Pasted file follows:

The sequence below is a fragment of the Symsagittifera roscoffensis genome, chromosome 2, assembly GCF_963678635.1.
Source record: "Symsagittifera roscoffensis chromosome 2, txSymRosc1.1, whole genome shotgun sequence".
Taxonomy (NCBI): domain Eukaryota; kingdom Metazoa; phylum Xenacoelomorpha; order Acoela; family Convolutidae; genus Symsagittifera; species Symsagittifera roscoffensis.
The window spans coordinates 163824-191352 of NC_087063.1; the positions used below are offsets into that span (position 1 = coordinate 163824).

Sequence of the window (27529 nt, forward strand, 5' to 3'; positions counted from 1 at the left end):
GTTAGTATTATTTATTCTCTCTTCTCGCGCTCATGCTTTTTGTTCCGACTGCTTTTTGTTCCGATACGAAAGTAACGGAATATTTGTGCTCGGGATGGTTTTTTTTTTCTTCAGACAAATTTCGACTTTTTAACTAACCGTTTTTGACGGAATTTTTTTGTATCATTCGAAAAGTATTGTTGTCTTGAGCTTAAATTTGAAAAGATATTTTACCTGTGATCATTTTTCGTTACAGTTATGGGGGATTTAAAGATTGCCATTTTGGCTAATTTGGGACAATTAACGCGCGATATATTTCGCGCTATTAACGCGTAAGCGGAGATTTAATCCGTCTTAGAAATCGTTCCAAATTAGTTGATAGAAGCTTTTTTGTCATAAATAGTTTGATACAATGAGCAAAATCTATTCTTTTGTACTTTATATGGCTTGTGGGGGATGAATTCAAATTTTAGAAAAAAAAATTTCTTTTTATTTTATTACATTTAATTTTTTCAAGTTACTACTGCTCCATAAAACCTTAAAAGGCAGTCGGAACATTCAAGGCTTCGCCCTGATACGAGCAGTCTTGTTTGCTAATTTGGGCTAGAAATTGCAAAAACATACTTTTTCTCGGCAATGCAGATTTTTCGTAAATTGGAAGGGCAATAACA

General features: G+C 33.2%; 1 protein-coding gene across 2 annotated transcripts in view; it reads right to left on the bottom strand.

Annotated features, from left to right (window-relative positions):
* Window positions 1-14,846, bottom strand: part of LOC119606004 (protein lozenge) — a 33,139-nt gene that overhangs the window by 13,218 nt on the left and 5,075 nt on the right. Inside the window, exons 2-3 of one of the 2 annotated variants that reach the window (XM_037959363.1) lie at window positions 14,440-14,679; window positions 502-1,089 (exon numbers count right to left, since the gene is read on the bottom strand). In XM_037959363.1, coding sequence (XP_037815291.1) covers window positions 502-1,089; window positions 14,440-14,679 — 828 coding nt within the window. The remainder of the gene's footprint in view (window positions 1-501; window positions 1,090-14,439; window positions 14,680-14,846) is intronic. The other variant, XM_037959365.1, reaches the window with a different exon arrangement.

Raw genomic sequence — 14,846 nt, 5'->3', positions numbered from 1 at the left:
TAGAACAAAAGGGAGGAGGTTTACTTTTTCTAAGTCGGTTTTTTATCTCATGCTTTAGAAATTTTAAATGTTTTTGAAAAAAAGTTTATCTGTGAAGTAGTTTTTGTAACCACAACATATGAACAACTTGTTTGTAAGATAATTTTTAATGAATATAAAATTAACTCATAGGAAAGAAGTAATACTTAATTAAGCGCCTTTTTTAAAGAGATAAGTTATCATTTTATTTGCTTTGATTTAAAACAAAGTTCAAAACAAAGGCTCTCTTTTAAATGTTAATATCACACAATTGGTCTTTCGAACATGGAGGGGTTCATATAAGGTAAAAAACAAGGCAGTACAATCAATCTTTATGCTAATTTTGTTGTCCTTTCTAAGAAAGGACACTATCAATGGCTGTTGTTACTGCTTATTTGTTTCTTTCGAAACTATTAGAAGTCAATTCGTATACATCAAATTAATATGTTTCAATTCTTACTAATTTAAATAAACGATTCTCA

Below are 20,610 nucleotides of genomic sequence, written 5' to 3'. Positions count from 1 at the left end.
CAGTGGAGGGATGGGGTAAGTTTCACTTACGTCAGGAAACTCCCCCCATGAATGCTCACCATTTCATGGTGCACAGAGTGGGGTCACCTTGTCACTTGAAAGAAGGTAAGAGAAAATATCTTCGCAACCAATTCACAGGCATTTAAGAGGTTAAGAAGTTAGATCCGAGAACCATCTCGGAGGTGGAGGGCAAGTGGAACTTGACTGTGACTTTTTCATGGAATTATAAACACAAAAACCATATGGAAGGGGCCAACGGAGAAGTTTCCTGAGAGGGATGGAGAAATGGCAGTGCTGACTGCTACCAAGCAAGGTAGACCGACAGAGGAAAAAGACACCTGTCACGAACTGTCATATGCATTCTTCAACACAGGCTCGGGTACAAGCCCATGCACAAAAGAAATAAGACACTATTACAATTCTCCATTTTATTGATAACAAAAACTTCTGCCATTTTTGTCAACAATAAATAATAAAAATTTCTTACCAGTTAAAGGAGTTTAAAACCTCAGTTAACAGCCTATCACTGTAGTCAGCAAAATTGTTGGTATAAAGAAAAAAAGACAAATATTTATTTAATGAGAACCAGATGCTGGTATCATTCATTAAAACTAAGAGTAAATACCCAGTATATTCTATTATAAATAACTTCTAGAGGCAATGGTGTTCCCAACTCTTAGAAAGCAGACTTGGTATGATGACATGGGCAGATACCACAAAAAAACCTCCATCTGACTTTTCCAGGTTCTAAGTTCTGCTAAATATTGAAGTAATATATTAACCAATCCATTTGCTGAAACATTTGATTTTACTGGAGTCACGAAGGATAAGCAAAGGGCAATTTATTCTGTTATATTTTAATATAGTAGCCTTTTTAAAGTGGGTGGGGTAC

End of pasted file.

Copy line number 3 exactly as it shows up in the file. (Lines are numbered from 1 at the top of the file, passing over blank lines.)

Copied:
Taxonomy (NCBI): domain Eukaryota; kingdom Metazoa; phylum Xenacoelomorpha; order Acoela; family Convolutidae; genus Symsagittifera; species Symsagittifera roscoffensis.